The falling rain scissored the lights. I pressed my five spread fingers to my throat to keep my overcoat collar up around my neck. I thought of that bare hand of mine gleaming like some star within the strangeness of my appearance. It was only ten-thirty. I walked down boulevard Saint-Michele. "Racing finals, all the racing finals!" the newspaper hawkers were shouting. The finals? Could it be that there were people who had not yet heard them, who had not had time to buy a paper? . . . This lot that had been bestowed to me, what a singular one it was!
In 1928 Bove won the Figuière Prize, the highest honor available to a French author at that time. In response he wrote:
"If one tries to enter literature, one must not have a literary attitude. It is through the force of life that one succeeds in doing so. Balzac, Dickens, Dostoyevsky, these famous men were not men of letters, you see. They were men who wrote. Life is not literary. It can enter literature when it is a writer of this standing who makes it enter, even if the writer did not intend to write anything literary." 
The statement is not only telling with respect to the author in question, but with respect to the whole idea of what it means to be a writer in this world. "Life is not literary." Were truer words ever uttered? It might even be said that life is the opposite of literary, directly opposed to the self-conscious pursuit that is literature, or anyway opposed to self-conscious literature. Though his protagonists are deeply self-conscious to the point of embarrassment, though nothing escapes their painfully sensitive notice, like Flaubert's ideal creator their author is everywhere visible and nowhere to be seen. And yet he is there, always, hidden behind each and every one of those touching, magnificently observed details.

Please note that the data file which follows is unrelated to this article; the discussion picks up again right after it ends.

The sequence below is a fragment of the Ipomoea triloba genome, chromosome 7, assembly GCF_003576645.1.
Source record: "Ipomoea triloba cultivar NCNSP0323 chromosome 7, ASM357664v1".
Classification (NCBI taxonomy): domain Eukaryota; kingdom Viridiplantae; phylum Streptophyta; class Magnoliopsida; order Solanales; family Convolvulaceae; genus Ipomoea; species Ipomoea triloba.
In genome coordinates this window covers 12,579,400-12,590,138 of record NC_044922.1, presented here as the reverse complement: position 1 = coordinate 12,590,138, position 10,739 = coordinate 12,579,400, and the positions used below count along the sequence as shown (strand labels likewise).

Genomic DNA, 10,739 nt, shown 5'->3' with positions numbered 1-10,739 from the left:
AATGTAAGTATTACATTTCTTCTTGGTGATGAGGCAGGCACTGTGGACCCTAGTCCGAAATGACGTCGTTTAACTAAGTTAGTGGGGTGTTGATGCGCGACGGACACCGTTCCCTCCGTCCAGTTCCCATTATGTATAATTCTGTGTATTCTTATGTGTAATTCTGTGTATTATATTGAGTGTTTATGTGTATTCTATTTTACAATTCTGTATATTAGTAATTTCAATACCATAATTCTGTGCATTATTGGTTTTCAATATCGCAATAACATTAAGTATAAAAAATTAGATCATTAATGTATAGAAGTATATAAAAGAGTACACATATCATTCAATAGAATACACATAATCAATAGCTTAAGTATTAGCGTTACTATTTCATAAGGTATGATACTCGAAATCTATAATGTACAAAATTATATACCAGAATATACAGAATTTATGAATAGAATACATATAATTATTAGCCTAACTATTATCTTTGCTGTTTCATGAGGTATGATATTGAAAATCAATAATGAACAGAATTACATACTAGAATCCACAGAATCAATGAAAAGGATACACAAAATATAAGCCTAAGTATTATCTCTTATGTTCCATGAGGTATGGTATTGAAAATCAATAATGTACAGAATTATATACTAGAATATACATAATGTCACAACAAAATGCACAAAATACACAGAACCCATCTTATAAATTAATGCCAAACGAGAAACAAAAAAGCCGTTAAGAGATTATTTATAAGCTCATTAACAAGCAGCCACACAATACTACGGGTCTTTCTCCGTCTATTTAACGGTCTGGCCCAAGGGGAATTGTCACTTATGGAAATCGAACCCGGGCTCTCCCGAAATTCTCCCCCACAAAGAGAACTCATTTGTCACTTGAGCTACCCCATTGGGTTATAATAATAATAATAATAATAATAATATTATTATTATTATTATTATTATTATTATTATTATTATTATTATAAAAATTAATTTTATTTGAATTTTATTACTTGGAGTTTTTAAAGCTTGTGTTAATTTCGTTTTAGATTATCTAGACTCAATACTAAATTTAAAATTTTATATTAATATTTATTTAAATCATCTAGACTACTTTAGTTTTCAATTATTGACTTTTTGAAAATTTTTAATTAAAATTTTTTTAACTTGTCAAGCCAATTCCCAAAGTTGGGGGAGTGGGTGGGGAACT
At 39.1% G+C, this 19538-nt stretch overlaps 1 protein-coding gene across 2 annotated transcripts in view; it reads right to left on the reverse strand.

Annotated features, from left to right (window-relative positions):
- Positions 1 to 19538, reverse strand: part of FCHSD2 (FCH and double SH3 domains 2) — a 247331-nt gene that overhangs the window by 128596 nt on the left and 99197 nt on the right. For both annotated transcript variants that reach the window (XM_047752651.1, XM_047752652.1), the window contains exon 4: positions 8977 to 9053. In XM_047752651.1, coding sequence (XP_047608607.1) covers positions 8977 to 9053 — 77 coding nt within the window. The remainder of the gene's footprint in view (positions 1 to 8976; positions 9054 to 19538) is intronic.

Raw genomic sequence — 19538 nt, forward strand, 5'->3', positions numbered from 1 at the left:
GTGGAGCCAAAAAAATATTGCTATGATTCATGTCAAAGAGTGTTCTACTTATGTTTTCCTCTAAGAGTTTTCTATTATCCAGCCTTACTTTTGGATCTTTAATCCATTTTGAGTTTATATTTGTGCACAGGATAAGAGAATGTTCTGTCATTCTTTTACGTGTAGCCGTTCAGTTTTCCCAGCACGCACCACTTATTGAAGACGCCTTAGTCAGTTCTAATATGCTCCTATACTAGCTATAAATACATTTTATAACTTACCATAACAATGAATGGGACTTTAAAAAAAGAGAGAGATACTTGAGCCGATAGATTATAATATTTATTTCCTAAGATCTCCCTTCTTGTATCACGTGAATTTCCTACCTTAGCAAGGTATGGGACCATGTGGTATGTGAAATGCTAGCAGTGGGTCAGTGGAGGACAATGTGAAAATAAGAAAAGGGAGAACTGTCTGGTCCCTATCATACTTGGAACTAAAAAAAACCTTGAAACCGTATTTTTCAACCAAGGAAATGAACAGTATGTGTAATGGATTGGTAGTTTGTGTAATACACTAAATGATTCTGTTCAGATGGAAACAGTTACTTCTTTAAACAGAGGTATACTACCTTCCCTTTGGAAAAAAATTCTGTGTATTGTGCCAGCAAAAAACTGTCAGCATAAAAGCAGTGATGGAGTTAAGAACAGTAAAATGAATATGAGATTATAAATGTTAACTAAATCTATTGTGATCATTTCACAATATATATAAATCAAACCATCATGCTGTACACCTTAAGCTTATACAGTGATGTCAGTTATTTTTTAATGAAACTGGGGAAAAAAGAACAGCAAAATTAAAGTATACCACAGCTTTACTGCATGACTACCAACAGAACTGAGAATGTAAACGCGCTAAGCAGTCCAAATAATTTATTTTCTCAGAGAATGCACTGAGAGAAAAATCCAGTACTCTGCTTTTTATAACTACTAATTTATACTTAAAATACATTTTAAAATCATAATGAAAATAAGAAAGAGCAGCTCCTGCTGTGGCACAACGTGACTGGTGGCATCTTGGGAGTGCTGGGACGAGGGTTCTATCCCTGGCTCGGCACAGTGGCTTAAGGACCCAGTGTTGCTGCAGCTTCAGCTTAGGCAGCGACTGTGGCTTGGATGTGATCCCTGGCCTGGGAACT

The Figuière Prize marked the beginning of the end of Bove's literary ascendancy, as well as the start of a long period of financial decline, poverty, and ill-health. A stock market collapse ruined his second wife. The couple retreated first to the countryside of Paris, and then, when war broke out once more and following France's surrender to Germany, to Vichy, where, though he kept writing, Bove refused to publish under the occupation. Unable to tolerate life in the Vichy regime, he and his wife exiled themselves to Algiers, where Bove wrote in a small room overlooking the port, and where he contracted the malaria that would kill him in 1945, at age 47.

Today Bove is remembered, if at all, by a handful of enthusiastic writers who either stumbled upon his work on their own (as I did one day in the dusty stacks of the Mercantile Library in Manhattan), or heard of him from other enthusiastic writers. The term "writer's writer" packs as much of a chill as those freeze bags you put in coolers, such is its link to obscurity. With Bove there's no avoiding it. He may be the ultimate writer's writer, admired by anyone familiar with his work who is dedicated to making meaning out of words, ignored by or unknown to all others.

If one can take him at his word—and Bove was nothing if not sincere—he himself would not have disapproved or resisted this final verdict on his life and work: